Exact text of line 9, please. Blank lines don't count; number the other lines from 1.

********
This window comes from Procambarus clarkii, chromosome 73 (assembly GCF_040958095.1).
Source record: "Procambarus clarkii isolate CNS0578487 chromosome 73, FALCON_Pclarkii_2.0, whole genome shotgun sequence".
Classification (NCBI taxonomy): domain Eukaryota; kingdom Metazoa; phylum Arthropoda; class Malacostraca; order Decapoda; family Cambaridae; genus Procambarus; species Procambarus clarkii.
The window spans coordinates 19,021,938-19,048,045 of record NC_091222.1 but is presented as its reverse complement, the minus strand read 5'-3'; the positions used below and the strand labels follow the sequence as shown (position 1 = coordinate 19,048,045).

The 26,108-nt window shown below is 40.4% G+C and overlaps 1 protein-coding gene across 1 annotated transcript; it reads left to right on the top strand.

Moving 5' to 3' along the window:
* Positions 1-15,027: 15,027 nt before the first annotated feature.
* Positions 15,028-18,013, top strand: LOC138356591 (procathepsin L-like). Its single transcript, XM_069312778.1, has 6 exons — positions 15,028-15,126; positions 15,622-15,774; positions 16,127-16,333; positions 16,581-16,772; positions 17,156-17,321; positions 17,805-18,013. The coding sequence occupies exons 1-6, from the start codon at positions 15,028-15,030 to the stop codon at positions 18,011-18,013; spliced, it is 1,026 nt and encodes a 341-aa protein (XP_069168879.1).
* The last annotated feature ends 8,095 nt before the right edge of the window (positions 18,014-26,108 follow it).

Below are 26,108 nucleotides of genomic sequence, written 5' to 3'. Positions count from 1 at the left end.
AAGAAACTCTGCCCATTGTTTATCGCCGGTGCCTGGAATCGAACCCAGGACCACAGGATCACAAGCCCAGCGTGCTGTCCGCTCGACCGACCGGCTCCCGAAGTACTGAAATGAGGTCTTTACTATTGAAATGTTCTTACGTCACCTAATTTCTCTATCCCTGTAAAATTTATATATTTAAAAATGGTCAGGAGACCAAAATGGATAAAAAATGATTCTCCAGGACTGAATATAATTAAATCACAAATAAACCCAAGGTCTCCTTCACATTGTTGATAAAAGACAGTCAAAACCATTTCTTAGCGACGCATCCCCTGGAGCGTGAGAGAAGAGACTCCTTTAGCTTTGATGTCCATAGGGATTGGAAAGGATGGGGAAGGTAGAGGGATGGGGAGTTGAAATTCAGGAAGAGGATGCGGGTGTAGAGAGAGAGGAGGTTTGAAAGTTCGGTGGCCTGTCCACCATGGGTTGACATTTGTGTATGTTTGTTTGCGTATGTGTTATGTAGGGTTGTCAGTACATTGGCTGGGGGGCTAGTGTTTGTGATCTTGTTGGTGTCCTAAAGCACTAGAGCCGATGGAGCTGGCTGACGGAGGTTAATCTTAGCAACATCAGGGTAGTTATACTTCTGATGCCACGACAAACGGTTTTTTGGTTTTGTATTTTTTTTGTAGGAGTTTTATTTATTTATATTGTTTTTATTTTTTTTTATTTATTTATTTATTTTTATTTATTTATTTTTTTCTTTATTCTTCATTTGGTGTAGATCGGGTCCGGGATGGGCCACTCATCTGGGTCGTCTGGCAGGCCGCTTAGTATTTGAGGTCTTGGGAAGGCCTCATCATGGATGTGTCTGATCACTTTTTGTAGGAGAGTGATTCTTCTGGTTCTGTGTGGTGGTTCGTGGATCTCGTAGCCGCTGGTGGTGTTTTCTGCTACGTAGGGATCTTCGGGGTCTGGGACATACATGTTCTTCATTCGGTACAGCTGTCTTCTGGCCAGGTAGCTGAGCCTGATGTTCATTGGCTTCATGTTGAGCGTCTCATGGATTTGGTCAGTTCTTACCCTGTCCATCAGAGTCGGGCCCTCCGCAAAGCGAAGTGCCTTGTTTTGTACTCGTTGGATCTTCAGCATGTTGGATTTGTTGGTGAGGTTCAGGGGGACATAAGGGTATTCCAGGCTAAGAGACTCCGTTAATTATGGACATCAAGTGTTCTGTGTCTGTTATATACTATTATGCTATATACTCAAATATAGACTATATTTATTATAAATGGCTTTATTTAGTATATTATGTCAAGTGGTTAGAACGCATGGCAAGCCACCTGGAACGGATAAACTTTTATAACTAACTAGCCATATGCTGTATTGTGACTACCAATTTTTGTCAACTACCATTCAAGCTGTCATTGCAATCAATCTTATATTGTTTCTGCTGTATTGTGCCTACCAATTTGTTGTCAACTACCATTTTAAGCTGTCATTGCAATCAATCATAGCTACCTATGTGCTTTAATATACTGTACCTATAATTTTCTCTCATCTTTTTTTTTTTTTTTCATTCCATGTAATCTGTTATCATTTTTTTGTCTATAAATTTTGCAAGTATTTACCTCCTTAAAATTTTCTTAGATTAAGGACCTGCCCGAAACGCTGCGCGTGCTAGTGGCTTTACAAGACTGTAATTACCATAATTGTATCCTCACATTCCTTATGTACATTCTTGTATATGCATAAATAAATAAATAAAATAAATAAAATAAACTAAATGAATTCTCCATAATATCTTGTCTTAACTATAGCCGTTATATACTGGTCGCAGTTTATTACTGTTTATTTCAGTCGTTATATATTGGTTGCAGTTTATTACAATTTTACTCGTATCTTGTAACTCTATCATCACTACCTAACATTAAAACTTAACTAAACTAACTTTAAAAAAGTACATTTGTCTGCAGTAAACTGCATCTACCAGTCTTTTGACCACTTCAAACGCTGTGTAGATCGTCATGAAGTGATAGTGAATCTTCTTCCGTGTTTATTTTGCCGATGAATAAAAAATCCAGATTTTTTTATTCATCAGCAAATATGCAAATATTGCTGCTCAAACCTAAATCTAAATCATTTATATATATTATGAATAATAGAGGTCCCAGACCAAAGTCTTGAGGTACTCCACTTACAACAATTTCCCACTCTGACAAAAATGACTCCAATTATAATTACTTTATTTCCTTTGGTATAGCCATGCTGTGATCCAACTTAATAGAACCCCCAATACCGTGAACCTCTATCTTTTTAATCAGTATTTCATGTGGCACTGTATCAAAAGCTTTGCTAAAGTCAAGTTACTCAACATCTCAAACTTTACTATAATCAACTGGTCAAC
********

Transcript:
* The last annotated feature ends 8,095 nt before the right edge of the window (positions 18,014-26,108 follow it).